Add and manage CA and client certificates in Postman

You can add and manage certificates in Postman to enable authentication when sending requests.

To connect to an API that uses Mutual TLS (mTLS), you need to add a client certificate to Postman. Mutual TLS is an authentication method that requires both the client and the server to confirm their identity with a certificate. Once the identity of both parties is confirmed, an encrypted connection is established.

You can also add a custom CA certificate to Postman. If an endpoint uses a certificate that's registered with an internal certificate registry, requests sent from Postman will fail with SSL Error: Self signed certificate. Adding a custom CA certificate will enable you to send requests to the endpoint without needing to turn off SSL verification.

If you're using the Postman web app to add and manage certificates, you must use the Postman Desktop Agent.

Managing certificates

In the Postman settings, you can view installed certificates, add a new certificate, or remove a certificate.

  1. Select the settings icon Settings icon in the header and select Settings.
  2. Select the Certificates tab.
Certificates tab

Adding CA certificates

To avoid "self signed certificate" errors when sending requests, add your custom CA certificate to Postman.

  1. Turn on the toggle next to CA Certificates.
  2. Select the PEM file for your CA certificate. (The PEM file can contain multiple CA certificates.)
Adding a CA certificate

Adding client certificates

To send requests to an API that uses mutual TLS authentication, add your client certificate to Postman.

  1. Select Add Certificate.

  2. Enter the Host domain for the certificate (don't include the protocol). For example, enter to send requests to the Postman Echo API.

    The Host field supports pattern matching. If you enter *, the same client certificate will be used for all subdomains.

  3. (Optional) Enter a custom port number to associate with the domain. If you don't specify a port, Postman uses the default HTTPS port (443).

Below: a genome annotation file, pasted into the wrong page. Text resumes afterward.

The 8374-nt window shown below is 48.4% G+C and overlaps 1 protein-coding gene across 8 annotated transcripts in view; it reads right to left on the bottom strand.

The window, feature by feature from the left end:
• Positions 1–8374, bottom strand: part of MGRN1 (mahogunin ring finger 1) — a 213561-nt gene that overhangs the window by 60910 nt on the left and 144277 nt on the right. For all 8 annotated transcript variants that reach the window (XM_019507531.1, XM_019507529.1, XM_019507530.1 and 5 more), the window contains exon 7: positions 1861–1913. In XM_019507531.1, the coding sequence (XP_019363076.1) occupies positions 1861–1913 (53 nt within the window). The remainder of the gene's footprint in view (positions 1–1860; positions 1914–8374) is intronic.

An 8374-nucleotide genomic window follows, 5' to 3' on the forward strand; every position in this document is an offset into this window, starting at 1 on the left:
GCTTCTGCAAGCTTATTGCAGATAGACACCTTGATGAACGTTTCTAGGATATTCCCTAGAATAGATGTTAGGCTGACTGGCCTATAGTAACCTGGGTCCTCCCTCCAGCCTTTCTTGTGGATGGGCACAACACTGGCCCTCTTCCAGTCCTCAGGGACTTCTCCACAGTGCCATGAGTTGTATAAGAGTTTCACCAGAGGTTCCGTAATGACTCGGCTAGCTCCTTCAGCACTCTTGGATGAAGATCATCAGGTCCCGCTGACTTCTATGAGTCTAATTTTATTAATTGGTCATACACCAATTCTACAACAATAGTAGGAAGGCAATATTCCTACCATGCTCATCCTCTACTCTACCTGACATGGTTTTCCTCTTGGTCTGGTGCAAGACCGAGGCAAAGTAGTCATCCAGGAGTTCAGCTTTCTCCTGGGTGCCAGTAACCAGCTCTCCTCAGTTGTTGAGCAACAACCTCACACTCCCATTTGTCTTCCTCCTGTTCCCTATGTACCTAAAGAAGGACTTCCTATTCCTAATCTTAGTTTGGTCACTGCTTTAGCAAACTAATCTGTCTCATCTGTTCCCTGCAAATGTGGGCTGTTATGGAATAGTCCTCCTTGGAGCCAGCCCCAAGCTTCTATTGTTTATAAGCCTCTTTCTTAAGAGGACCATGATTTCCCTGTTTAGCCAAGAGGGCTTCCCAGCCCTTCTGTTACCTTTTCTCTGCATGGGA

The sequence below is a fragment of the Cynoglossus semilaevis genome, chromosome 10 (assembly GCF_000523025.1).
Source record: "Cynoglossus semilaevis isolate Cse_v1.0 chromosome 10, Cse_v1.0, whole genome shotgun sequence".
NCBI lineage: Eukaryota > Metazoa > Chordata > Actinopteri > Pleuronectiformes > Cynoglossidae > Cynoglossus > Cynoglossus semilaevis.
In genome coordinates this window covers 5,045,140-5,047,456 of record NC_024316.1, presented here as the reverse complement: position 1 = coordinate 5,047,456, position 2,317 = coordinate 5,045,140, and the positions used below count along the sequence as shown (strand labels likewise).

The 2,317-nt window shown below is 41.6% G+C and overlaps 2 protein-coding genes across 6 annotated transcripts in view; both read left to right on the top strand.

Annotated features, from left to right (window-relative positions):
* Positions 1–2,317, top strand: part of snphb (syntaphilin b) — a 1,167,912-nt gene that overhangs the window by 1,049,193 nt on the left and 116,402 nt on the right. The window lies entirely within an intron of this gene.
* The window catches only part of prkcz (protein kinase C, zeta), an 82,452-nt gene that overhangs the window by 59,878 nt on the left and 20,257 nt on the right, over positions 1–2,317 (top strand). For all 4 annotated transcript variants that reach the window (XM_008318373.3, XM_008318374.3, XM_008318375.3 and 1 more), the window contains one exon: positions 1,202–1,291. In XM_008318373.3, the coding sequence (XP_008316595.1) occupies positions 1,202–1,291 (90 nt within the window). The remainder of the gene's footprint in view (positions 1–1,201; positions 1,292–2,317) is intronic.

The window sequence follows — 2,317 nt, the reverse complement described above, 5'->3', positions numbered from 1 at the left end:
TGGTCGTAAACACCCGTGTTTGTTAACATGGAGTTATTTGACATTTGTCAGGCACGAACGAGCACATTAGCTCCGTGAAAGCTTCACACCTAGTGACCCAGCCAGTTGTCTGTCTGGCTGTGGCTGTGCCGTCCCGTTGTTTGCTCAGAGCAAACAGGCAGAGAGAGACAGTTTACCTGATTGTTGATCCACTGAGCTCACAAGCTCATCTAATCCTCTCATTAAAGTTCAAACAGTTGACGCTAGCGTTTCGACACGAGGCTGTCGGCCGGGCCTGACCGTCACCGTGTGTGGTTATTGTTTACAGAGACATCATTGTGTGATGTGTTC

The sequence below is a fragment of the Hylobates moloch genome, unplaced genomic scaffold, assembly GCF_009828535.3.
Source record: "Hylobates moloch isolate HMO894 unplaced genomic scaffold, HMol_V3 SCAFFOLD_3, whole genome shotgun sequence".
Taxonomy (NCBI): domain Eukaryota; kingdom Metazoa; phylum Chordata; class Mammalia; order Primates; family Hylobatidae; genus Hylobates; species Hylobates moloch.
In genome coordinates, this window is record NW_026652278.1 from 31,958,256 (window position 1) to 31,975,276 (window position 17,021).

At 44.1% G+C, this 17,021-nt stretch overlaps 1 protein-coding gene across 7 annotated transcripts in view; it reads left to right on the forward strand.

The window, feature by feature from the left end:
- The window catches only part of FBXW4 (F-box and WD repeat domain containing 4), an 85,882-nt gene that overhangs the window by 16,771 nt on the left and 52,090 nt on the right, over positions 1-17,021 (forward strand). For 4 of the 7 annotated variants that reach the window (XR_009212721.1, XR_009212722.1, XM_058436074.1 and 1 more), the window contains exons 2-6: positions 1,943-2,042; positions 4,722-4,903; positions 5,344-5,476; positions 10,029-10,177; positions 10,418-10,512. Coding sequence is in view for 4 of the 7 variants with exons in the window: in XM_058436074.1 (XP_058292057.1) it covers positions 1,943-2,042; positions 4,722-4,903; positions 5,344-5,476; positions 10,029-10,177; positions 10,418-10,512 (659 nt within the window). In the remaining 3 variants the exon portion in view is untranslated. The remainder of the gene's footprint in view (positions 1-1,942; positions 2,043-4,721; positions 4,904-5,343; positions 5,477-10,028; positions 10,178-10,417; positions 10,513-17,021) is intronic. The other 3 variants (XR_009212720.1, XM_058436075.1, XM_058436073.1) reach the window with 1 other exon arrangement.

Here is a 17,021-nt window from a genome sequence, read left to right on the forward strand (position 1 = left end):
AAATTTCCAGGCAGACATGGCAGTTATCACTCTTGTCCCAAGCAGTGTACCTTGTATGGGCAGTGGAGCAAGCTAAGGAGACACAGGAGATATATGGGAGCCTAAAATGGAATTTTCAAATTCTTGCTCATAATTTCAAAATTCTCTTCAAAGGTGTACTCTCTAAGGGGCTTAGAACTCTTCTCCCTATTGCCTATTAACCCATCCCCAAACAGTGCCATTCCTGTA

4. Select the CRT file and the Key file for your certificate OR select the PFX file for your certificate.

  5. If you used a Passphrase when generating the client certificate, enter it in the box. Otherwise, leave the box blank.

  6. Select Add.

Adding a client certificate

Each client certificate is specific to a domain. To send requests to more domains, add the appropriate certificate for each domain. Don't add more than one certificate for the same domain. If you add more than one certificate for a domain, Postman will use the last certificate added.

Editing a certificate

You can't edit a certificate after adding it. To make changes, first remove the certificate, then generate a new certificate and add it to Postman.

Let's Encrypt SSL certificates have a lifetime of 90 days. Let's Encrypt recommends using an ACME client to automatically renew your certificate every 60 days.

Removing a certificate

Remove a certificate if you no longer need it to send requests from Postman.

  • To remove a CA certificate, select the remove icon Close icon next to the certificate.
  • To remove a client certificate, select the delete icon Delete icon next to the certificate.

Using a certificate

After adding a client certificate, you don't have to perform any extra steps to use the certificate in Postman. When you make an HTTPS request to a configured domain, Postman automatically sends the client certificate with the request. The certificate is sent using OpenSSL handling, and Postman doesn't change the certificate.

Postman won't send the certificate if you make an HTTP request.

Confirming a certificate was sent

You can confirm that a certificate was sent using the Postman Console. Open the Postman Console by selecting Console in the Postman footer, and then send a request.

In the example below, Postman sent the certificate because the request used https://. You can expand the request to view details about the certificate that was sent with the request.

Certificate details in the Console

Viewing certificate details

You can view more certificate details in the response pane. The network icon Network information locked icon includes a padlock if a request was sent using HTTPS. Hover over the network icon to view information about the certificate that was sent with the request, and any warnings or errors such as self-signed or expired certificates.

Network details

Troubleshooting certificate errors

If certificate verification fails when sending a request, Postman displays an error message in the response pane. To fix the error, turn off SSL verification for the request.

To turn off SSL verification for the request, do the following:

  1. Open the request and select the Settings tab.
  2. Toggle Enable SSL certificate verification to OFF.
  3. Send the request again.
SSL certificate verification

You can turn off SSL verification globally in the Postman settings on the General tab.

If SSL verification is turned off, you can hover over the network icon Network information error icon in the response pane to get details about any certificate errors or warnings.

Network information error

You can also find more information about certificate errors in the Postman Console.

Console certificate error

Last modified: 2023/07/15